There’s something quite magical about cocktails with an absinthe-rinsed edge; however, too much will ruin it and turn the drink green!
Absinthe is an intoxicating strong alcohol that requires a unique drinking ritual to enjoy it properly. A glass, an absinthe spoon and sugar cube, cold-ice water, and slowly pouring creates the milky-opalescent drink known as “louche.”
Absinthe Reduces Anxiety
As soon as alcohol absinthe is mentioned, people often have strong reactions. Some will describe hallucinations experiences while others use absinthe as a tool for creativity; still others might share stories of debauchery fueled by absinthe.
The Artemisia absinthium plant used to make absinthe is rich with essential oils known for reducing anxiety. Thujone helps the brain release serotonin and dopamine which reduce feelings of stress. Furthermore, this oil also contains an analgesic substance which acts on the medullary portion of the brain to alleviate pain and tension.
French impressionist painters and modernist authors like Ernest Hemingway were known for their enjoyment of absinthe, often depicted with glasses of it adorning their paintings. Leveraging its hallucinogenic properties as an inspiration source, they sought new ideas with every sip.
Higher proof spirits like absinthe can have even more of an impactful on judgment, than lower proof wines like beer and wine, including in terms of impairing health, social and employment consequences for their consumers. Alcoholism is a progressive disorder that needs professional treatment through therapy and medication combinations. If someone you know has a serious addiction problem with alcohol consumption, professional help for recovery should be sought as soon as possible.
As absinthe became increasingly popular during the 19th century, reports of hallucinations and other mind-altering effects began to surface. Although these were commonly blamed on absinthe, most likely those experiencing negative side effects from drinking absinthe had pre-existing mental conditions or drug abuse problems that contributed to them; heavy alcohol consumption can cause hallucinations or psychoses and withdrawal can also lead to psychosis.
Absinthe is a high-proof spirit, so its effects take time to be felt. Wormwood used in absinthe contains the chemical thujone which may have psychological ramifications when consumed in large quantities; however, small doses of thujone do not pose any significant danger; modern absinthe has much lower amounts than pre-ban versions.
To drink absinthe, fill a tall glass with absinthe and place a sugar cube onto an absinthe spoon. Next, slowly drip or dribble cold water over the sugar cube in an effort known as louching; as soon as all of it dissolves into solution, cloudiness appears and dilutes high-proof spirits so it is easier for consumption; louching also brings out herbal flavors while creating that milky hue so characteristic of true absinthe. With this method you can quickly evaluate quality; good brands will always produce perfect results each time!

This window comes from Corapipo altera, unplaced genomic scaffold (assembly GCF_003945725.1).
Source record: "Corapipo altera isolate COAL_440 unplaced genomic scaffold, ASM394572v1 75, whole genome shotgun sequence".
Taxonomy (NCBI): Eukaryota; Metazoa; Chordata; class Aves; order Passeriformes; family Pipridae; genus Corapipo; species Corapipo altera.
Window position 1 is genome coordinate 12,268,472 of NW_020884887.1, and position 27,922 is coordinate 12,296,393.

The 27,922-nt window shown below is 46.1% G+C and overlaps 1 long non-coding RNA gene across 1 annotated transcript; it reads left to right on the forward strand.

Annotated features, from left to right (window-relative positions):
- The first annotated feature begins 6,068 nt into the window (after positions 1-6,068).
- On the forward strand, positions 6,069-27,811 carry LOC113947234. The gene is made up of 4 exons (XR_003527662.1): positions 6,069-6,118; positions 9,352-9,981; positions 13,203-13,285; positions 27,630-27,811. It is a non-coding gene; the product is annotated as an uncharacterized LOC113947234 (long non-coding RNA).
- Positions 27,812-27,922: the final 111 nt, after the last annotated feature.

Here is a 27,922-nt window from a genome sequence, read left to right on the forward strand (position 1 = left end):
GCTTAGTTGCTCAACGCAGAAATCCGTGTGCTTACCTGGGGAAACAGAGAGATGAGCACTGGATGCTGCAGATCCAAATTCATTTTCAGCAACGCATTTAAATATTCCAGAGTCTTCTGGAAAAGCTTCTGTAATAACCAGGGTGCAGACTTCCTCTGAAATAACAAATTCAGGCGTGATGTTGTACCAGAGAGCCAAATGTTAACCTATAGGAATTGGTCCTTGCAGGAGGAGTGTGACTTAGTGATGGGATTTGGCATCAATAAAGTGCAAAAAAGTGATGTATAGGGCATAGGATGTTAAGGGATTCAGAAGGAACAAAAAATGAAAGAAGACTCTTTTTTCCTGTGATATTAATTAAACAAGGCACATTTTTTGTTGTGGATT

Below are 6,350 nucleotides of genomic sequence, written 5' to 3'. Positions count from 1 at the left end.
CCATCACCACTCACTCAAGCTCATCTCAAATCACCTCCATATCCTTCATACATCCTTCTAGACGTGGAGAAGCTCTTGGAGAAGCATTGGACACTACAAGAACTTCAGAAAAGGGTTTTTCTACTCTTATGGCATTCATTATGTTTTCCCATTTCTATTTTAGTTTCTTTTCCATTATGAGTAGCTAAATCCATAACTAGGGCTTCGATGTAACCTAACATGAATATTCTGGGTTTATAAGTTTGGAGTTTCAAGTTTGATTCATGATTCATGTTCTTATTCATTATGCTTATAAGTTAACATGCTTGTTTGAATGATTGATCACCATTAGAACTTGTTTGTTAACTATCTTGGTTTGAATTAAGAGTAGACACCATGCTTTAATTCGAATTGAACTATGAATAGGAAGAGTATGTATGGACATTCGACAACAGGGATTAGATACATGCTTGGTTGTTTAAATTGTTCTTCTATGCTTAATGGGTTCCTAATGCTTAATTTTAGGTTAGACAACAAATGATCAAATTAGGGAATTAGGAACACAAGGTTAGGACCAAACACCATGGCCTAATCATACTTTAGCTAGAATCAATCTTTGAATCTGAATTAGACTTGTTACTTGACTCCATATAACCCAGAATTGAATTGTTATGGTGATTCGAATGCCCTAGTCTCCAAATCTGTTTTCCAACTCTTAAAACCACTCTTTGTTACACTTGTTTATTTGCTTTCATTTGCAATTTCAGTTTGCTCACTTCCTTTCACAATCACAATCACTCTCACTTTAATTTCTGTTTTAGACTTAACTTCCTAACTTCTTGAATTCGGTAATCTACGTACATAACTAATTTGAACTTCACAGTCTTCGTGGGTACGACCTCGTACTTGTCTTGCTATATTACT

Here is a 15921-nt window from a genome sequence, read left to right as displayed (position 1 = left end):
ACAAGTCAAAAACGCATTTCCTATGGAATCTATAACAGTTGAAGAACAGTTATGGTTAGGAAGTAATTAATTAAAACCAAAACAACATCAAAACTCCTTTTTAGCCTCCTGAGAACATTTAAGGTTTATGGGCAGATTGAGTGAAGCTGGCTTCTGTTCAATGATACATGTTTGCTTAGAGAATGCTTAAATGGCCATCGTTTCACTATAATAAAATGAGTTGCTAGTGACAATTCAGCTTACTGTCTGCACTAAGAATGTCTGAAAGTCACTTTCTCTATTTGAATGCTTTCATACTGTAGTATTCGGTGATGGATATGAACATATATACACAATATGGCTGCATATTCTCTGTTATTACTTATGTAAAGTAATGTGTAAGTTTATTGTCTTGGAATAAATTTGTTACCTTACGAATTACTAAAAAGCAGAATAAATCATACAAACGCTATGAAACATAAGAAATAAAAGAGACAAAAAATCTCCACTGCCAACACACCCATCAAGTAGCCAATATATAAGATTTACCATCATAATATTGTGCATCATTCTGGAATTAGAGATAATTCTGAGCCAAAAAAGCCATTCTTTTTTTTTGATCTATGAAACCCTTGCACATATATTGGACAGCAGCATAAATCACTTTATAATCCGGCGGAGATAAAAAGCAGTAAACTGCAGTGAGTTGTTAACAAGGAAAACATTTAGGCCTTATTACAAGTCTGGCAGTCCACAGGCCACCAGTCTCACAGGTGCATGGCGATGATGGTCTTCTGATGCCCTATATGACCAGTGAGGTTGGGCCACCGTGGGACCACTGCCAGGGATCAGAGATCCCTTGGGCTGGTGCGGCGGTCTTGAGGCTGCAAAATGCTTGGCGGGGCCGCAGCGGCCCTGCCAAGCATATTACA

Wormwood is Known to Support Digestion
Absinthe with wormwood was often used during the 17th and 18th centuries as a digestive aid and appetite stimulant. Wormwood’s nervine properties make it an effective digestive stimulant; many find that its use eases nausea or stomach upset as well as constipation relief and encourages movement of the bowels. Absinthe was even prescribed by physicians for people experiencing digestion issues! But keep in mind that while wormwood may have stimulating properties when consumed in excess, small doses may prove relaxing as well!
Absinthe drink may not be for everyone; true absinthe can be an intensely powerful spirit with 45-90% alcohol by volume; therefore most drinkers (even at upscale absinthe bars) dilute it with 4 to 5 parts water before sipping. Because absinthe is such a strong and bitter spirit, improper preparation may result in hangovers.
Absinthe is an intriguing spirit with many mysterious qualities. However, it’s essential to realize that despite its reputation, absinthe is not hallucinogenic; although the thujone found in absinthe can have stimulating effects such as stimulating muscles or inducing drowsiness rather than tripping you out completely. Famous writers and artists who made use of absinthe such as Henri de Toulouse-Lautrec, Edgar Allan Poe and Vincent Van Gogh may have taken other mind altering substances beyond absinthe. Legal absinthe sold in the US contains no more than 10 parts per million of thujone (technically thujone-free) which far below any threshold that could cause hallucinations.
Wormwood Expels Parasites
Absinthe’s wormwood-derived stimulant effects have long been revered, known for stimulating brain activity in small doses while acting as an effective vermifuge to kill parasites and prevent their return. But keep in mind that absinthe contains toxic levels of thujone – therefore it should always be diluted with water or another spirit to ensure maximum safety and enjoyment.
Absinthe’s supposed hallucinogenic properties are an urban legend; however, its effects may alter your perception and cause you to see things that don’t exist. Wormwood in absinthe was not responsible for creating green fairy visions attributed to Henri de Toulouse-Lautrec, Vincent van Gogh or Oscar Wilde who all consumed absinthe.
If you’re just getting into absinthe, take it slowly, buy always absinthe with wormwood, and ensure you purchase it from a reputable distiller. Steer clear of knockoffs which might contain THC and extra low levels of thujone; taking absinthe responsibly can provide an enjoyable licorice-flavored spirit experience while opening doors to some of history’s great minds.